As the top-10 cars conserved fuel by running noticeably slower laps, Gordon surged, picking off positions as the race came to its conclusion. Menard was told to go full throttle with three laps remaining, as Labbe’s calculations showed the No. 27 machine had enough fuel. When the word came to the driver to punch it, he flew by McMurray and, although Gordon was able to work his way back to second just after Menard took the lead, the gap was too great for the four-time Brickyard winner, and Menard won the race to the checkered flag by .725 seconds.
“Every time I got to a car that was saving fuel it kind of held me up,” Gordon said. “I knew that we weren’t going to get to Paul, it was really about him running out of fuel.”
As for the race-winner, Menard not only enjoyed his most memorable day in NASCAR, but moved into a wild-card spot in the Chase for the Championship standings. NASCAR’s new Chase qualification rule states that positions 11 and 12 be awarded to the drivers with the most wins ranked 11th-20th. Menard and Denny Hamlin currently occupy the spots with six races until the playoffs begin.
“I think we're 14th (in points) now (and) with the wild card,” Menard said of the upcoming Chase. “We got five or six races left. We got a lot of work to do. We have Richmond and New Hampshire — those are two of our worst tracks, honestly. We have a lot of work to do.”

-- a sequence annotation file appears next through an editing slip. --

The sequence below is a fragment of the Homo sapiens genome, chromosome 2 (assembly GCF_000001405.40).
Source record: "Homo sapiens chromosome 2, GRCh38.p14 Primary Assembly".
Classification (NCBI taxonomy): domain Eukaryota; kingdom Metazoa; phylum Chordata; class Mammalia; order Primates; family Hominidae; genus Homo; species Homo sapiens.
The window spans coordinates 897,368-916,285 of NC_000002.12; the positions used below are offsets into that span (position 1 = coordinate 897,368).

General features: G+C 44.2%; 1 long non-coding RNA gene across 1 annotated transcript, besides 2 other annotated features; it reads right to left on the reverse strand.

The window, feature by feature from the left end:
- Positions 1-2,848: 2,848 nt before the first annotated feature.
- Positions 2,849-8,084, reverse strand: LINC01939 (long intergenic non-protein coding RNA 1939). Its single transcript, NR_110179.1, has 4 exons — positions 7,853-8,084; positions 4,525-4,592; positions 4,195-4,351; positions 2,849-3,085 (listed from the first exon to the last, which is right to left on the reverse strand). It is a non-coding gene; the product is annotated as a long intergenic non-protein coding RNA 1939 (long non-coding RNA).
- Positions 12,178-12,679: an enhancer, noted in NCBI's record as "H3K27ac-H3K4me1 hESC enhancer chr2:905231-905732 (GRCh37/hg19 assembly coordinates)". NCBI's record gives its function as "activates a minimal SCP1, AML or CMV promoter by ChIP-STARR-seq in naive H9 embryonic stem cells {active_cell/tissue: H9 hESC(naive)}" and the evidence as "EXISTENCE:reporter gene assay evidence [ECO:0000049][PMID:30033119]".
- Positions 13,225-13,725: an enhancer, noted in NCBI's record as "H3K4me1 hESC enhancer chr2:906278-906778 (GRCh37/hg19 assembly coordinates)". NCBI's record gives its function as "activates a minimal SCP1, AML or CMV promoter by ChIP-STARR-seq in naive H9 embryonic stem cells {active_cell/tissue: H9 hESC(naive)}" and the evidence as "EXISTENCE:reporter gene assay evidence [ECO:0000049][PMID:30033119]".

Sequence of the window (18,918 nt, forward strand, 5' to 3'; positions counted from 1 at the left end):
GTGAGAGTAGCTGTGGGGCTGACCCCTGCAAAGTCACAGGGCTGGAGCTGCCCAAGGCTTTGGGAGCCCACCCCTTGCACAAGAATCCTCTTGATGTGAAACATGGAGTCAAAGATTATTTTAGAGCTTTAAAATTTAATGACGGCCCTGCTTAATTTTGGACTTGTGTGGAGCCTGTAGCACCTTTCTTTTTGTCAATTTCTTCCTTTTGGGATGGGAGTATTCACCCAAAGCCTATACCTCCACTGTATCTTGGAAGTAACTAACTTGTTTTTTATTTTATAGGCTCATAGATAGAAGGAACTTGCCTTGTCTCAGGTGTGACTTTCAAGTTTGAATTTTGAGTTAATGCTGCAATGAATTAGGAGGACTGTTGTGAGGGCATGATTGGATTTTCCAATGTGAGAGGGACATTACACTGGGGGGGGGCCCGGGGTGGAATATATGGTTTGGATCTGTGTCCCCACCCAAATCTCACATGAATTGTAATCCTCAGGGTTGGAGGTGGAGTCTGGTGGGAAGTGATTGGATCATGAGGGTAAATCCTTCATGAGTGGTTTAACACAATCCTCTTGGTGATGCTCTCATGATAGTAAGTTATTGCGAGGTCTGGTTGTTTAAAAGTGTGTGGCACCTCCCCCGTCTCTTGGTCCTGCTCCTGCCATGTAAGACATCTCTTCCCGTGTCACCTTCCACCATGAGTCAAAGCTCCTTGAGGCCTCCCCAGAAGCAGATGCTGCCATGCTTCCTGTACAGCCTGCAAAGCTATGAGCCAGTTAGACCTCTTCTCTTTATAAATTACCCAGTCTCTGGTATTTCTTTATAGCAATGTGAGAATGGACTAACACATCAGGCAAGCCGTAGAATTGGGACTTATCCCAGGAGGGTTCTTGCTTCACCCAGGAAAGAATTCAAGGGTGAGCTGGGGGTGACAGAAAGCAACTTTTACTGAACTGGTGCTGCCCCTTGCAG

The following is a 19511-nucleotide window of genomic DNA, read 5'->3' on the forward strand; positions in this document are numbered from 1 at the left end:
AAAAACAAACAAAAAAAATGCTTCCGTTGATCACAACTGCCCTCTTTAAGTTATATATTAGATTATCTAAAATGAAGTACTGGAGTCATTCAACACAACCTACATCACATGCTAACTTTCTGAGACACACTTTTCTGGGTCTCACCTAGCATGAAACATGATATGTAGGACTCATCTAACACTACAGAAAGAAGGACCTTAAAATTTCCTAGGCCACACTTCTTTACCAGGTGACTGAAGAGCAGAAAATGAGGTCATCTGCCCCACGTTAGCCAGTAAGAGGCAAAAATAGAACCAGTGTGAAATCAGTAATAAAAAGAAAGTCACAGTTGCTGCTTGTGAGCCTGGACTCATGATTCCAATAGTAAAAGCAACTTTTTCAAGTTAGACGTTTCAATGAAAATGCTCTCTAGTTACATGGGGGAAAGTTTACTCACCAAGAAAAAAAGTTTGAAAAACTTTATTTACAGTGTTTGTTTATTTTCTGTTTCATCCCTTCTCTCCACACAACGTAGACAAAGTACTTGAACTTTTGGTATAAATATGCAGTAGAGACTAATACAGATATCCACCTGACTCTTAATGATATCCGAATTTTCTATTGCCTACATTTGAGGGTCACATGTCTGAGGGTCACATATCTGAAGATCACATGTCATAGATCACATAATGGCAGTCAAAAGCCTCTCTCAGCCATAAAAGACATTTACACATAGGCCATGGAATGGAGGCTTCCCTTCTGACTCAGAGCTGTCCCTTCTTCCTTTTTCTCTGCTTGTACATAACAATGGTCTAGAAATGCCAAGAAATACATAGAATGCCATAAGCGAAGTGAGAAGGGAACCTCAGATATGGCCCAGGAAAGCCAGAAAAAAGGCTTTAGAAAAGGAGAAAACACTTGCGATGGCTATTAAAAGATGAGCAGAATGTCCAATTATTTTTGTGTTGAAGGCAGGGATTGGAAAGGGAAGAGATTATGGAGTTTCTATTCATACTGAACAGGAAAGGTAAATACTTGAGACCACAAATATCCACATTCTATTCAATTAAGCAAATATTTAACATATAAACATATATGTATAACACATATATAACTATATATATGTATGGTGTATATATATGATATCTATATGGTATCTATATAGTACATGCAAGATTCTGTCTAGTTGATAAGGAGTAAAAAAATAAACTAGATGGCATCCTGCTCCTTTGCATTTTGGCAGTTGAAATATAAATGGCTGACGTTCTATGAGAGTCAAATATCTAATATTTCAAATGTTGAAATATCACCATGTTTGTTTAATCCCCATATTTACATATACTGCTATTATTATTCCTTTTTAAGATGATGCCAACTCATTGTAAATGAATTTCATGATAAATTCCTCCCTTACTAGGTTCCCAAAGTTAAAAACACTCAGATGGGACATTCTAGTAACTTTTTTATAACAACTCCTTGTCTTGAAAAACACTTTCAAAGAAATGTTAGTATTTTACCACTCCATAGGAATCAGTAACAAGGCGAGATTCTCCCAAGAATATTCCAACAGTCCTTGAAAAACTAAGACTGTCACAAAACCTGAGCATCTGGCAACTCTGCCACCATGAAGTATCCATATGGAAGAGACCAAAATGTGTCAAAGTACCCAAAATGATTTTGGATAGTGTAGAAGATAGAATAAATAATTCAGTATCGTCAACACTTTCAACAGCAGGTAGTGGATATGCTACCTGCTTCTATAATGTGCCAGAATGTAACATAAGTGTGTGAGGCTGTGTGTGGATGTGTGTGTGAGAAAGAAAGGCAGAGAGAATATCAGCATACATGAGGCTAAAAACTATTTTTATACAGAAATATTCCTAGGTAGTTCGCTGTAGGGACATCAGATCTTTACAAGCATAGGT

The announcement in 1993 set the world of motorsports on its ear. And the inaugural race in 1994 captured the attention of millions. The fendered stock cars of NASCAR — at the time the “next big thing” on the North American sporting landscape — were racing at the famed Indianapolis Motor Speedway.
With its roots cemented in the early years of the 20th century, Indianapolis, with its Gasoline Alley and still-surviving yard of bricks at the start/finish line, has long been a bastion of open-wheel racing; easily the most notable speedway in the world.
So when then-NASCAR CEO Bill France Jr. and former IMS president Tony George revealed to the world that NASCAR would occupy an annual date at the Brickyard, expectations and enthusiasm soared. And when Jeff Gordon, then a NASCAR newcomer, and racing legend Dale Earnhardt scored the first two wins at the speedway, the capacity crowds — thought to be in the neighborhood of 300,000, although IMS does not release attendance figures — felt it had witnessed history. It had seen something. And in all fairness, it had.
However, 18 years later, the Indianapolis Motor Speedway and NASCAR find themselves at a crossroads. Gone are the bulging crowds, although NASCAR’s attendance figures — while typically inflated — estimated a gathering of 140,000 last season, still a nice pull. That number is nearly half of the estimate from just a few seasons prior, though.
So what happened to the perfect pairing of America’s most historical speedway and most popular racing series? Where is the hype and “can’t miss” nature of one of NASCAR’s crown jewel events?
The simple answer is that there is no simple answer, but a number of factors that have witnessed a decline in interest, attendance and ratings of the Brickyard 400.